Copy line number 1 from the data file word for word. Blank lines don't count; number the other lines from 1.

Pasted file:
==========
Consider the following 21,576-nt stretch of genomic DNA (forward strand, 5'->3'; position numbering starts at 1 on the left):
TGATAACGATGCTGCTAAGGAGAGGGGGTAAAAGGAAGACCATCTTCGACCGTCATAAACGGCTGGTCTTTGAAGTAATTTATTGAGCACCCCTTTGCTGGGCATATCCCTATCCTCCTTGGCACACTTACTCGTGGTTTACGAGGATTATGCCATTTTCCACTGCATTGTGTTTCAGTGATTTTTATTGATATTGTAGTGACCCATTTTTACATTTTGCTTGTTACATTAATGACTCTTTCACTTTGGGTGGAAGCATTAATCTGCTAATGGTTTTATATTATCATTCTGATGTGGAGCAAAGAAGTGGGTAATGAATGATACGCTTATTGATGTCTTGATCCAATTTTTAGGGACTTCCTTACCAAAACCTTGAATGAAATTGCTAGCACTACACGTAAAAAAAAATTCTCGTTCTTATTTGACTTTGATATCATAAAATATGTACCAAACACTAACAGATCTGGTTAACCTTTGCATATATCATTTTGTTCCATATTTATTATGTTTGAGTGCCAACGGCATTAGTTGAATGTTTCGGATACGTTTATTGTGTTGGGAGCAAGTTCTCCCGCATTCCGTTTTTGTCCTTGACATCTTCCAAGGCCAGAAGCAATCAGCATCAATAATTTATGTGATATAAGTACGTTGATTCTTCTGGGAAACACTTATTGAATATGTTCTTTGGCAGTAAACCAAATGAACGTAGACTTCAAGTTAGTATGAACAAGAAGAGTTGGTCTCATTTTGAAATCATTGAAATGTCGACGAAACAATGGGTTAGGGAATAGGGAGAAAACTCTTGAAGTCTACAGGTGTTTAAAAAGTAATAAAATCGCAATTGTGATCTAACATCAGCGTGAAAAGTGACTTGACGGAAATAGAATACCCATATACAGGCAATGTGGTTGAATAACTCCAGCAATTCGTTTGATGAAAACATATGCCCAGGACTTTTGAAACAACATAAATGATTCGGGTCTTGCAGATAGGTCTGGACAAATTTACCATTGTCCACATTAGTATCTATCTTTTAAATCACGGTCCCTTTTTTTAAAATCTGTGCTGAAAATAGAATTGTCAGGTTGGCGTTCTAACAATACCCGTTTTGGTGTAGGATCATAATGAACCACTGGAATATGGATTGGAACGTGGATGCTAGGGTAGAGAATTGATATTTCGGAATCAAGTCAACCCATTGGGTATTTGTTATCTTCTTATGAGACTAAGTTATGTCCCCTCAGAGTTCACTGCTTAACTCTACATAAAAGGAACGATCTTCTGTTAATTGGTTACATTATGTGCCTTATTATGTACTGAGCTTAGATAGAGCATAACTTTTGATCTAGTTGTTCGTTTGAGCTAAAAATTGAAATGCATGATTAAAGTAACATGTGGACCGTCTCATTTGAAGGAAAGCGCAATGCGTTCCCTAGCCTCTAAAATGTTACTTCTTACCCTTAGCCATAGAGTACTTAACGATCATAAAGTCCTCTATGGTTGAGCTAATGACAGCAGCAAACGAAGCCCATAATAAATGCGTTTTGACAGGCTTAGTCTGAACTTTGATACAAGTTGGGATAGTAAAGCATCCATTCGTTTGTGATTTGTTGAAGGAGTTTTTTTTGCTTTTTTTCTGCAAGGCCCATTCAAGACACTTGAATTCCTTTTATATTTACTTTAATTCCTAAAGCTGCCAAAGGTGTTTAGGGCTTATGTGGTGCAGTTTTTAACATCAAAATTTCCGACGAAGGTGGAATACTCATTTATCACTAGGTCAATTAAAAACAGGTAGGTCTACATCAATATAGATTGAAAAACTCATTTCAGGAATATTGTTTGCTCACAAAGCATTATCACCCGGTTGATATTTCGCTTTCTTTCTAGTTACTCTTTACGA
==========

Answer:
Consider the following 21,576-nt stretch of genomic DNA (forward strand, 5'->3'; position numbering starts at 1 on the left):